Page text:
I don’t really know how this joy has come into my life, despite years of working towards it. This kind of joy isn’t something that can be earned, and I’m so grateful that it’s been made available to me in Christ Jesus. As a fairly young Christian, I often wonder if there is any explanation for why some people are willing to encounter this kind of joy, and some people never do. Just like wondering whether there is meaning in suffering, I question whether there is all that much meaning in the joy. Like, is encouraged by self-reflection? Does it have to do with suffering? Is it related to being open to criticism? Is it fair to even talk about joy (because that’s not really a problem)?

If this joy is so rapidly available to all who believe in Jesus, why do so few people follow through long enough to find it? Why is it that there are so few Christians that live truly productive, joyful, and satisfied lives? Do people just not know what they’ve signed up for, or do they just become alien to the Holy Spirit? I don’t really understand. If Christ’s love is the only thing that can heal, and truly heal, how can you be so close to the vine and not crave after it’s fruit? Like, do you even believe it’s there?

I totally didn’t. Part of me still thinks it’s got to be a joke, even if by living it out, I know that it’s real. I thought that perfect happiness was a fad or something Hallmark invented. Every day, I’m a little more sold.

But it’s out there: true love and joy and perfect peace and happiness and the whole shabaang. It looks exactly the opposite of what we all hope it will look like. Which makes living in happiness feel all that more bizarre. I consistently feel like my life is the living joke no one has the guts to believe in. Believing in death/destruction/pain/suffering/war? Those are such plausible renditions of reality. But joy that transcends death, space, time, and betrayal? That one takes a lot of guts to believe in.

Caring about justice, not knowing how to fix it

One of the biggest lies I have ever met when trying to reconcile my desire for justice with the world is that I have to know what I’m doing. While some people think action is prudent only after you’ve developed a perfectly thought out plan, I want to share a couple reasons I’ve decided to abandon that belief.

Rarely in life do we have a perfect understand of where our actions (or lack thereof) will lead us. We all live within a limited amount of time, and despite comfy illusions to the contrary, none of us knows when it will end. Because we still do not understand how the outcomes of our actions will be described in history books, it’s kind of a touch and go situation most of the time when we are confronted with choices based on whether or not we care.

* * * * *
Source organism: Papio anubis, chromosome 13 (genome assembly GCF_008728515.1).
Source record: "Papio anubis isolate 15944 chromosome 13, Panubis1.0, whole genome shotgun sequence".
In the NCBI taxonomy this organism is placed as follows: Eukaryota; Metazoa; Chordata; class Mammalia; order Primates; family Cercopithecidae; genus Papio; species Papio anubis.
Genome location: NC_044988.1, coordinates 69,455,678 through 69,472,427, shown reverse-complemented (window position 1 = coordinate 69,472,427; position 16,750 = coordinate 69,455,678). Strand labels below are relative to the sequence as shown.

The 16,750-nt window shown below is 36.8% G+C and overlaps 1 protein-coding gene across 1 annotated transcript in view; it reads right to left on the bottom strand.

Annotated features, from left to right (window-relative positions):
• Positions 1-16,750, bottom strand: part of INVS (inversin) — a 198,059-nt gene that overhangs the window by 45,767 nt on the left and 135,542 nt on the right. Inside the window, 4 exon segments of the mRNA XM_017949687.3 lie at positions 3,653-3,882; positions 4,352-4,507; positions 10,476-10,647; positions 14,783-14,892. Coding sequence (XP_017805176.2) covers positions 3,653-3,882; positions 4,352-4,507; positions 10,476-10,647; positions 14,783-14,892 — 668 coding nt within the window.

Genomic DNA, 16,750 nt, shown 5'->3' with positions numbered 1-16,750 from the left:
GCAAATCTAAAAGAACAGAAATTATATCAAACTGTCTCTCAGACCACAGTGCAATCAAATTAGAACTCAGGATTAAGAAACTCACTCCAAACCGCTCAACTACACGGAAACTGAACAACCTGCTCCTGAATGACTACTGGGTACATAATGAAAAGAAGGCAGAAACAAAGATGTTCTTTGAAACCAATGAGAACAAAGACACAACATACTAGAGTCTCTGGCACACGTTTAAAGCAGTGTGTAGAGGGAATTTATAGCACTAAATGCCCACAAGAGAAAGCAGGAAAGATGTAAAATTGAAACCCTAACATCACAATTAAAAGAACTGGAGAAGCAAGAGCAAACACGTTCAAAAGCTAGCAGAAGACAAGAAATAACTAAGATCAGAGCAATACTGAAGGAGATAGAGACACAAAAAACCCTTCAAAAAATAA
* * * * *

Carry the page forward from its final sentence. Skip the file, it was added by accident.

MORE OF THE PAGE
And while some ambiguity is helpful, what isn’t helpful is the assumption that you have to be in control in order to pray and work towards a solution. I am an independent young woman, and I like to know that my actions are working towards some kind of a solution. While it’s good to examine how solutions are born, sometimes my part to play in that solution is relatively small. It’s not because of who I am. It’s because if I really care about something, I need to be willing to serve long before I am ready to lead. If I really care about something, I need to commit to building up the people who are working with me. If I really care about something, it’s not about how I think something should be done, but what kind of change I can facilitate as part of a group. And though these lessons take years to learn, while I am still able and still relatively young, I need to let go of the delusion that change should always be under my authority.

As someone who desires to live out ministry, I surrender my right to an opinion. For the love of my friends and Christian family, I can make myself less. It’s not because I’m a woman. It’s because more often than not, the roles that no one really wants to take are the most necessary. Listener. Witness. Encouragement. If Christ came in order to serve all of us, then my image of leadership should start with making myself less.

It’s not about what I can do to be a better person, it’s about how I can grow in faith to become more like Jesus Christ. My goal for my ministry here on earth is to empower others in their faith, and to be willing to make myself as a servant in order to invest in all people’s leadership. On my own, I have no clue how to solve nearly all of the world’s problems. One of the most important parts about allowing justice to happen is to follow the people who are most worthy of leadership and know more than you. If who I am needs to be put on the sideline to minister to people and to give them what they need, I accept that.